Rwanda, Congo renew peace pledge

The leaders of the Democratic Republic of Congo and Rwanda have pulled their countries back from the brink of war when they agreed at a crisis summit in Nigeria to respect a peace accord signed in 2002.

    Kagame (L) and Kabila met under pressure from US and Britain

    The two leaders agreed to send monitors to their border region to calm fears of new fighting after Kinshasa sent 10,000 troops to tackle rebels it says were backed by Rwanda.

       

    After four hours of talks in Nigeria on Friday, Rwandan President Paul Kagame and his Congolese counterpart Joseph Kabila also reaffirmed their commitment to a 2002 peace deal which led to an end of the five-year Congo war.

       

    Earlier, Nigerian presidential spokeswoman Remi Oyo said the meeting was aimed at "reconciliation and peace".

     

    Tension up

     

    Insurgency blow to Kabila's
    transitional government

    Tension between tiny Rwanda - which has invaded Congo twice in the past eight years - and its huge neighbour has risen since Kabila accused Rwanda of backing a rebellion by renegade troops in the eastern Congolese town of Bukavu this month.

       

    Kabila sent 10,000 loyal troops to crush the insurgents near the Rwandan border, a move denounced by Rwanda as hostile.

       

    Fighting around Bukavu, a region rich in minerals, has displaced 85,000 people and raised fears that the region will slide back into a war that ended in 2003 having killed three million people - mostly from disease and starvation.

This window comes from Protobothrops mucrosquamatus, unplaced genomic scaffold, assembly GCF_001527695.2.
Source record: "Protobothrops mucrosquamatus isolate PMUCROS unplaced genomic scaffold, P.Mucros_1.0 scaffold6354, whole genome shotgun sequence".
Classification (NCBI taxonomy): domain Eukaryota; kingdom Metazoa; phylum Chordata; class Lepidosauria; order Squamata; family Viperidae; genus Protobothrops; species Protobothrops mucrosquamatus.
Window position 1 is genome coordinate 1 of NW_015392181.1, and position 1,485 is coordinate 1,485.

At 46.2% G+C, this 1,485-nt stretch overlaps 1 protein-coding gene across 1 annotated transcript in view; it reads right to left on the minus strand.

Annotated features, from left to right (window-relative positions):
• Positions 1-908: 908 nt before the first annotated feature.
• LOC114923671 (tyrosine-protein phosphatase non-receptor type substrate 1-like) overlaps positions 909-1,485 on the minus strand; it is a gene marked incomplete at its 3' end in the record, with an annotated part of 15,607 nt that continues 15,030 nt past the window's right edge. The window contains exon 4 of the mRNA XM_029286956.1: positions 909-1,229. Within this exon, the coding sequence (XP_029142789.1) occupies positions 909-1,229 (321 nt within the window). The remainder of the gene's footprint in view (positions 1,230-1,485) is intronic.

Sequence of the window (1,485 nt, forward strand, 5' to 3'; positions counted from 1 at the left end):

Risk

       

    "I don't believe there is going to be a war with Rwanda as it's not in our interests..."

    Joseph Kabila,
    president, Republic of Congo

    The insurgency was a blow to Kabila's transition government as it tried to impose its authority on Africa's third-largest nation and reconcile feuding factions after five years of war.

       

    Kabila played down the risk of a fresh conflict with Rwanda in an interview with Reuters on Wednesday.

       

    "I don't believe there is going to be a war with Rwanda as it's not in our interests, it's not what we want. I would want to believe that Rwanda also wants peace," he said.

       

    The two leaders agreed to meet at the invitation of Nigeria after diplomatic pressure by Britain and the United States, which both sent envoys to the equatorial region recently.

    SOURCE: Agencies


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